Plantar Fasciitis

Plantar Fasciitis

The plantar fascia is a long, thin ligament along the bottom of the foot that creates the arch of the foot. It extends from the heel bone, and then splits and fans out to attach itself to the toes.

Plantar fasciitis results when the plantar fascia becomes inflamed from overstretching or overuse, causing pain in the heel and bottom of the foot. It can occur in one or both feet due to excessive standing or increased activity, and is one of the most common orthopedic complaints.

Pain associated with plantar fasciitis is usually relieved effectively by employing non-surgical methods, which usually resolve symptoms within 2-12 months. For severe cases that are unresolved, through conservative treatment, surgery may be considered.


Plantar fasciitis occurs when you strain or irritate the plantar fascia ligament. Repeated strain can result in tiny tears in the ligament, leading to pain and swelling, which can make walking difficult.

Strains can occur due to:

  • Obesity or sudden weight gain
  • Tight Achilles tendon which connects the calf muscles to the heel
  • Starting a new activity or increasing the intensity of an activity
  • Wearing improper shoes with soles that are too soft, too rigid, do not fit well or offer poor support


The major complaint associated with plantar fasciitis is pain and stiffness in the heel and foot. The pain associated with this condition becomes more intense:

  • In the morning when arising from bed
  • When walking after sitting or standing for some time
  • When climbing stairs
  • After exercise


Your provider diagnoses plantar fasciitis by reviewing the patient’s medical history and conducting a physical examination that checks for tenderness of the sole of the foot.

X-rays of the foot may be taken to evaluate the alignment of the foot, as well as evaluate for a fracture or bone spur if these are suspected.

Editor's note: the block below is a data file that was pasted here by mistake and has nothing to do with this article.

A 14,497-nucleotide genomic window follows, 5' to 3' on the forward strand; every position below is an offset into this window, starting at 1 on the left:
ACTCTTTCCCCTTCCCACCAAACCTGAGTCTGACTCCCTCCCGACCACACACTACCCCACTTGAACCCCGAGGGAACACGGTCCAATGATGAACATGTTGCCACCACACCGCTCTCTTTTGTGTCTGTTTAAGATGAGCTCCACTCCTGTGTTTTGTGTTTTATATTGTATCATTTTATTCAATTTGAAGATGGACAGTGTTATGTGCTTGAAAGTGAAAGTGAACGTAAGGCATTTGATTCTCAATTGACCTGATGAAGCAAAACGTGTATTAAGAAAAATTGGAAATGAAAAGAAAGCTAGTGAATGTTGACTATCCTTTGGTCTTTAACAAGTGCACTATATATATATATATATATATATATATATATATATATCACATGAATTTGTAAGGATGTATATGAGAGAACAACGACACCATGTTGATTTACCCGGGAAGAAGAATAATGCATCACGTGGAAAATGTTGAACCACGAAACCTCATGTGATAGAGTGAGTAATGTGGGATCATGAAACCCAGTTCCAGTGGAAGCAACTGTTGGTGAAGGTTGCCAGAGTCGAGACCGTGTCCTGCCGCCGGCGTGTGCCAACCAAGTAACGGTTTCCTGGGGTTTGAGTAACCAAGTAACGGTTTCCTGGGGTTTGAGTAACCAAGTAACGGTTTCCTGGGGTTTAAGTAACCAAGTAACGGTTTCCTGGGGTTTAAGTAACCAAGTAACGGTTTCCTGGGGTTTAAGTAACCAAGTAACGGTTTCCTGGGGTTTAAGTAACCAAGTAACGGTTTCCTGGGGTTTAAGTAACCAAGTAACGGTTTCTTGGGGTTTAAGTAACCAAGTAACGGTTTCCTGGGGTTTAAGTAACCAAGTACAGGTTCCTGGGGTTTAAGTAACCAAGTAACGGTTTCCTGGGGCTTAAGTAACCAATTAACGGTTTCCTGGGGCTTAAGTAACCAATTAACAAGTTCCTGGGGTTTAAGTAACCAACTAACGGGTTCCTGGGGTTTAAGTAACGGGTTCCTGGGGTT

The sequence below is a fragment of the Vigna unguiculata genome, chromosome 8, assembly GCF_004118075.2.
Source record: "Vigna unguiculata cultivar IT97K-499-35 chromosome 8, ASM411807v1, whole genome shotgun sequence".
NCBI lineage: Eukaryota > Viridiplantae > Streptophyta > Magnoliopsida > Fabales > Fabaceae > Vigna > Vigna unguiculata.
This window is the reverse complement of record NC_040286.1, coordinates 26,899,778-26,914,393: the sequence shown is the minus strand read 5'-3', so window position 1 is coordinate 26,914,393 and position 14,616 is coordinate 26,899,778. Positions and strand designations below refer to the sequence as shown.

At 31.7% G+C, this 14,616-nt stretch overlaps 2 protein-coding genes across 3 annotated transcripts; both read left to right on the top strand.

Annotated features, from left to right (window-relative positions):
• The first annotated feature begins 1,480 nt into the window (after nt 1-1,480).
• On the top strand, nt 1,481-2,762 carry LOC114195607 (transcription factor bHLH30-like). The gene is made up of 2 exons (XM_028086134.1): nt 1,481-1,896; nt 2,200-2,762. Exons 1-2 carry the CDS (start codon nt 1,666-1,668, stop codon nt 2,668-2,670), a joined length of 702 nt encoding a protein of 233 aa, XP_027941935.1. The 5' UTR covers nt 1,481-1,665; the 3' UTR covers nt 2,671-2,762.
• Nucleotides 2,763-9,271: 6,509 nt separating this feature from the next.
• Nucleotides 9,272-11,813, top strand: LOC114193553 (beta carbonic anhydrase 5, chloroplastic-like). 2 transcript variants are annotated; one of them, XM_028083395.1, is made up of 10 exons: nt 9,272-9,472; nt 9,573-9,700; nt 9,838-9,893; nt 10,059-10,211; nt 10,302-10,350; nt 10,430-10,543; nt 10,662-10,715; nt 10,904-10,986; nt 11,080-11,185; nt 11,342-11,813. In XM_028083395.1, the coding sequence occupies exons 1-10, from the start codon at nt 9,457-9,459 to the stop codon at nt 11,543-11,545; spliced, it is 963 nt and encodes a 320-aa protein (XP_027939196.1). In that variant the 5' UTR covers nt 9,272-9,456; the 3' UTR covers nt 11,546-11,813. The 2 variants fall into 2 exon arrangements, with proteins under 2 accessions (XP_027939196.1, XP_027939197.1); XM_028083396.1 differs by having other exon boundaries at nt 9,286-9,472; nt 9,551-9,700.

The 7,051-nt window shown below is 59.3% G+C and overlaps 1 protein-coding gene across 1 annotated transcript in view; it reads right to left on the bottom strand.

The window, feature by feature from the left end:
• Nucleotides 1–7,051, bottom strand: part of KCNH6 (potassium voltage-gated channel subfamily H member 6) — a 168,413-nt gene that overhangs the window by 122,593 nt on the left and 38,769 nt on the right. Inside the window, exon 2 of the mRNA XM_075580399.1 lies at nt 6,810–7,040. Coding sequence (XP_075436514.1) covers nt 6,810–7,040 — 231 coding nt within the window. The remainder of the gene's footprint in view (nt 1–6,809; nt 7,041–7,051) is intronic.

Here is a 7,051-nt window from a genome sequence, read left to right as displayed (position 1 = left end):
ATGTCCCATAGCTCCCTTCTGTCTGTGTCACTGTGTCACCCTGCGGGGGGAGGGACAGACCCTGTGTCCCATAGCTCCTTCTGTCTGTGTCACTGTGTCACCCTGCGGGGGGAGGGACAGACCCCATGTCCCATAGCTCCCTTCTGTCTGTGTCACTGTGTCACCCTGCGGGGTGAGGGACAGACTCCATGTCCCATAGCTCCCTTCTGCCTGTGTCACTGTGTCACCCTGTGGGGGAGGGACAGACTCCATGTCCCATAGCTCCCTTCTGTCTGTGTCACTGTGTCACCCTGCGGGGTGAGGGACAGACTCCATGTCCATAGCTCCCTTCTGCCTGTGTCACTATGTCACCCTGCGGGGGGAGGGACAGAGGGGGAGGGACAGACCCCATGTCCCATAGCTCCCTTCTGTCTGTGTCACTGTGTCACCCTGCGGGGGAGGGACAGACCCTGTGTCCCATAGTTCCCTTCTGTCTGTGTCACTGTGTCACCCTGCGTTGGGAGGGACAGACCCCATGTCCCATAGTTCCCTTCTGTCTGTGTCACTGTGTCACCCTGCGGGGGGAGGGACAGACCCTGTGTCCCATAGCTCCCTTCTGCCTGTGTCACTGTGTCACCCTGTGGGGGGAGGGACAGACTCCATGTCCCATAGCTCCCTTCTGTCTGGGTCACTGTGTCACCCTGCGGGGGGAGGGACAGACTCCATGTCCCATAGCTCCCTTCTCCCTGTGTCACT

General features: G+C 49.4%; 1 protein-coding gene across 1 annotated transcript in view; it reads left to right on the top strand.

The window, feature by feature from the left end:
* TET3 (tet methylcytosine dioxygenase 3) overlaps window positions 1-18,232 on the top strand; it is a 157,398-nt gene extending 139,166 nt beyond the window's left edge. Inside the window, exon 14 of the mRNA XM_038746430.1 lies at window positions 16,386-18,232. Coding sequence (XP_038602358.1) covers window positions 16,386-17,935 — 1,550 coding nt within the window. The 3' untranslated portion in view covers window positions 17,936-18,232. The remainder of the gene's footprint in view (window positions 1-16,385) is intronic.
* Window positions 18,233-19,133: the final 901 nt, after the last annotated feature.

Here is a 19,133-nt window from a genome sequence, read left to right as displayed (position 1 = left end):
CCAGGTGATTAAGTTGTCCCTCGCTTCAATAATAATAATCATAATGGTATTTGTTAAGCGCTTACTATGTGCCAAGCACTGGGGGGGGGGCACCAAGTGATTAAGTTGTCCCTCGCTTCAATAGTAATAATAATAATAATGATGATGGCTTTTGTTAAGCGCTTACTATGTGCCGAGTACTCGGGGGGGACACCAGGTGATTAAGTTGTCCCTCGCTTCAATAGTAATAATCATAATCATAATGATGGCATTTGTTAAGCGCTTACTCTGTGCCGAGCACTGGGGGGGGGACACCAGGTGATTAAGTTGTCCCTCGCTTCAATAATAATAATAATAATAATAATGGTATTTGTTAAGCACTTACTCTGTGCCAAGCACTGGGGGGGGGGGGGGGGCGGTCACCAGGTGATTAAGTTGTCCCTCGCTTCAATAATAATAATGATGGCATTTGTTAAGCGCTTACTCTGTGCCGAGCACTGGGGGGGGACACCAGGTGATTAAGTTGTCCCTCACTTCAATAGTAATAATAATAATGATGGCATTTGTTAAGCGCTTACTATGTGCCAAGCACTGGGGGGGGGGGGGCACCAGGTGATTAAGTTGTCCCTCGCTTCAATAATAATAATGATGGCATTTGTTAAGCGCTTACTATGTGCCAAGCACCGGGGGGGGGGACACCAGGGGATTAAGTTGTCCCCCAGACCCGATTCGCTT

Plantar fasciitis is usually treated with conservative measures, which include:

  • Rest: Rest is the first step that is considered for reducing pain and preventing further damage to the fascia.
  • Ice: Rolling the foot over a frozen water bottle can be effective in reducing swelling, and is recommended for 20 minutes, 3-4 times a day.
  • Medications: NSAIDs (non-steroidal anti-inflammatory drugs) may be prescribed for relief of pain and inflammation.
  • Exercise: calf stretches and plantar fascia stretches are effective in relieving pain. Eccentric, calf descents are the primary focus of exercises.
  • Supportive shoes and orthotics may be recommended to reduce pain while walking or standing.
  • Night splints may be used to maintain the plantar fascia in a neutral position while sleeping, to decrease pain with first steps in the morning.
  • Physical therapy may be recommended for instruction on eccentric and stretching exercises, massage and ice treatments.
  • Shockwave therapy or PRP injections may be performed if the above modalities are not effective. Steroid injections of the plantar fascia are not recommended because they increase the risk of rupture.


Surgical treatment is only considered when conservative treatment does not provide effective relief after 12 months. There are two surgeries your surgeon may perform, each depending on the patient’s particular situation.

Gastrocnemius recession: Tight calf or gastrocnemius muscles can strain the plantar fascia. To release this stress, your surgeon surgically lengthens the calf muscle, thereby increasing the motion of the ankle.

Plantar fascia release: If the patient’s ankle range of motion is normal, but heel pain persists, a partial release procedure is recommended. The surgical procedure involves partially cutting the plantar fascia ligament to relieve tension. While this surgery may be performed endoscopically, an open incision procedure is easier to perform and is associated with a lower risk of nerve damage.

Risks and Complications

Complications are somewhat rare following plantar fasciitis surgery, however, potential complications include:

  • Infection
  • Delayed wound healing
  • Nerve damage
  • Unresolved pain
  • Collapse of the plantar arch
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